Q: How do surge protectors work?

Physicist: To control power in a house or an outlet you’d generally use a fuse.  But fuses are slow, they need time to heat up.  A surge (or the faster “spike”) happen too fast, so reacting to a surge is no good.  Dealing with a surge properly has to be built into the nature of the machine.  There are two (general) ways to do this: “choking” and “shunting”.

Shunting is what a sink does when it over-flows.  You never worry about water getting to the ceiling above your sink, because the moment the water gets as high as the edge the sink starts overflowing and stops filling up.  The ceiling is protected by the innate nature of the sink (which doesn’t need to react, it just “does”).

If the water in the sink gets too high it simply falls over the edge. Similarly, if the voltage in the load line gets too high, the resistance of the varistor (variable resistor) drops from very, very high to nearly zero. This allows a connection to ground, and electricity can then flow out of the circut, instead of through it.

The zero-finesse surge protector is just a varistor placed between the power line and the ground line.  The ground line (in this metaphor) is the floor around the sink, where all the overflowing water gets dumped.

While there is some fancy quantum mechanics tied up in varistors (I’m talkin’ valence and conduction bands here), what really gets my physics juices jumping is waves and frequencies.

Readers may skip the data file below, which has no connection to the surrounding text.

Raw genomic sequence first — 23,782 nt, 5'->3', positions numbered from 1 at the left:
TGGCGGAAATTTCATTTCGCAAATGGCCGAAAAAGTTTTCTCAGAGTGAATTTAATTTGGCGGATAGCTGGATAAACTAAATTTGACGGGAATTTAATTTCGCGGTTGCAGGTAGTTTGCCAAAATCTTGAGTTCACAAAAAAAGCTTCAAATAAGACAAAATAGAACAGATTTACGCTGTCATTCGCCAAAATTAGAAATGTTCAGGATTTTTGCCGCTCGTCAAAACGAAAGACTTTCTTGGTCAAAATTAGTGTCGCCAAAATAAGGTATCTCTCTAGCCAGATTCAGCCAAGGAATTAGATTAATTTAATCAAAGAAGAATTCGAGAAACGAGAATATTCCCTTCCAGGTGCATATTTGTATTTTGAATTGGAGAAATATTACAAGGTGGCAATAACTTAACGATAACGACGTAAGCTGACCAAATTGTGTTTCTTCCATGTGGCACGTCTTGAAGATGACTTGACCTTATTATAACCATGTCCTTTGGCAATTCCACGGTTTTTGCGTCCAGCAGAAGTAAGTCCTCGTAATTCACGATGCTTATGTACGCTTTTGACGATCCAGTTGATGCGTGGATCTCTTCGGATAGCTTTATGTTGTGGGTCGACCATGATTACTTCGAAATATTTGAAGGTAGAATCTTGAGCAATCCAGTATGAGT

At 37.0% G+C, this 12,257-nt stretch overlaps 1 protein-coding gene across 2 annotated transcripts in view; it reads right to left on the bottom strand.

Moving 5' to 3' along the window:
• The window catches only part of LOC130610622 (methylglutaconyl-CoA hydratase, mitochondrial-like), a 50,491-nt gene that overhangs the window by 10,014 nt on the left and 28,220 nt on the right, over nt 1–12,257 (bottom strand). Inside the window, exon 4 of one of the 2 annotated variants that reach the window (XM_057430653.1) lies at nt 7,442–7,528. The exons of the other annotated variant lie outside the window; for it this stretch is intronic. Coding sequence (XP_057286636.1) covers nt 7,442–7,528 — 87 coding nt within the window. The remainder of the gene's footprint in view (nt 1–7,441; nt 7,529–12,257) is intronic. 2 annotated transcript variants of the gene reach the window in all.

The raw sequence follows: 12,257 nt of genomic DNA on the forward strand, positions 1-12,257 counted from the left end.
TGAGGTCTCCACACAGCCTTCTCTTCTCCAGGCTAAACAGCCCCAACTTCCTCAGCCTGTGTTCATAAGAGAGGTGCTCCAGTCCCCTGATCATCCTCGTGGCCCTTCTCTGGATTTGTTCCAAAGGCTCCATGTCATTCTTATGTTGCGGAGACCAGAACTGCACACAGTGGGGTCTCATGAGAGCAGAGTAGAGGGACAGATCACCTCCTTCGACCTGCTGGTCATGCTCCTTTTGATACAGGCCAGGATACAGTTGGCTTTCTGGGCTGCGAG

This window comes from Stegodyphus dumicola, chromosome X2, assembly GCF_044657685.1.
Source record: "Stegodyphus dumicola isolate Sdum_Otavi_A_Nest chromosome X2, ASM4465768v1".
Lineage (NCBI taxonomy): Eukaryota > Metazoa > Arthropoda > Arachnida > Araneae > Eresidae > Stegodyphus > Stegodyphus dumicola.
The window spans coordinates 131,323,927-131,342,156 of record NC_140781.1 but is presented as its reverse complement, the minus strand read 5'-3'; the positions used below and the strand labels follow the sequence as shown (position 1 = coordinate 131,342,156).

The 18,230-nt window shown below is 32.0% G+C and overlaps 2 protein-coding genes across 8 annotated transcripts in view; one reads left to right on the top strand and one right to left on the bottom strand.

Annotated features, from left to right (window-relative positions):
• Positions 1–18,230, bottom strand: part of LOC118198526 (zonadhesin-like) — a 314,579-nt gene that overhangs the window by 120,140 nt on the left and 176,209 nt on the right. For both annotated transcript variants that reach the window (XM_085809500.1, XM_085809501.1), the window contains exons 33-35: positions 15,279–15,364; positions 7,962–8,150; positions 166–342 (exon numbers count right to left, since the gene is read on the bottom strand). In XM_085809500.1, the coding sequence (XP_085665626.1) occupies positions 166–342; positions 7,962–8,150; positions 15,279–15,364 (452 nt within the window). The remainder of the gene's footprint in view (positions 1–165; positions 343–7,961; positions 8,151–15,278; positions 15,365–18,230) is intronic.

The other type of surge protector is essentially a “band pass filter” centered around 60 hz (the frequency of the current in the electrical grid).  You can think of this as the “radio” of the surge protector tuning into the “station” of the wall outlet (and tuning out everything else).

Now, I hope this doesn’t come as a shock to anyone, but most surges (e.g., lightning strikes) are fast.  It turns out that because of the Uncertainty Principle, things that happen really fast are necessarily spread out over a lot of frequencies (small time uncertainty means large frequency uncertainty).

The frequency spectrum for a wall socket (top) and a lightning bolt (bottom). Keep in mind that this is not a graph in time, but in frequency. If you played a single note on a piano you'd get something like the top graph, and if you banged on all the keys at once you'd get something like the bottom graph.

So while a power surge may have a lot of energy overall, the amount of energy right around 60 Hz, where it can get into the circuit, should be fairly small.  You can build chokes to limit the frequencies that get past the surge protector by using carefully tuned LRC circuits, but generally (since most of the energy is in frequencies much higher than 60 Hz) you can just build a “low pass filter”.

Which is just fancy talk for “an inductor”.

Which is just fancy talk for “a coil of wire“.

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2 Responses to Q: How do surge protectors work?

  1. I wonder if the type using inductive low pass filter is really as simple as inserting that huge inductor in series with load. Seems like that would constantly waste energy when in use. Less so than a capacitive low pass filter (with a series resistor) I guess.

  2. The Physicist Physicist says:

    It would, but I can’t think of any protector systems that don’t siphon at least a little power. But check this out! A typical lightning stroke lasts about 30 microseconds, so the frequency spectrum should become significant around .3×10^6 Hz (guestimation physics). So if you have an inductor with an impedance of 1 Ohm at 60 Hz, it’ll have a resistance of around 2 million Ohms for the lightning bolt.
    That being said, you’re right, I’d expect that most systems are at least a little slicker than just a couple loops of wire.

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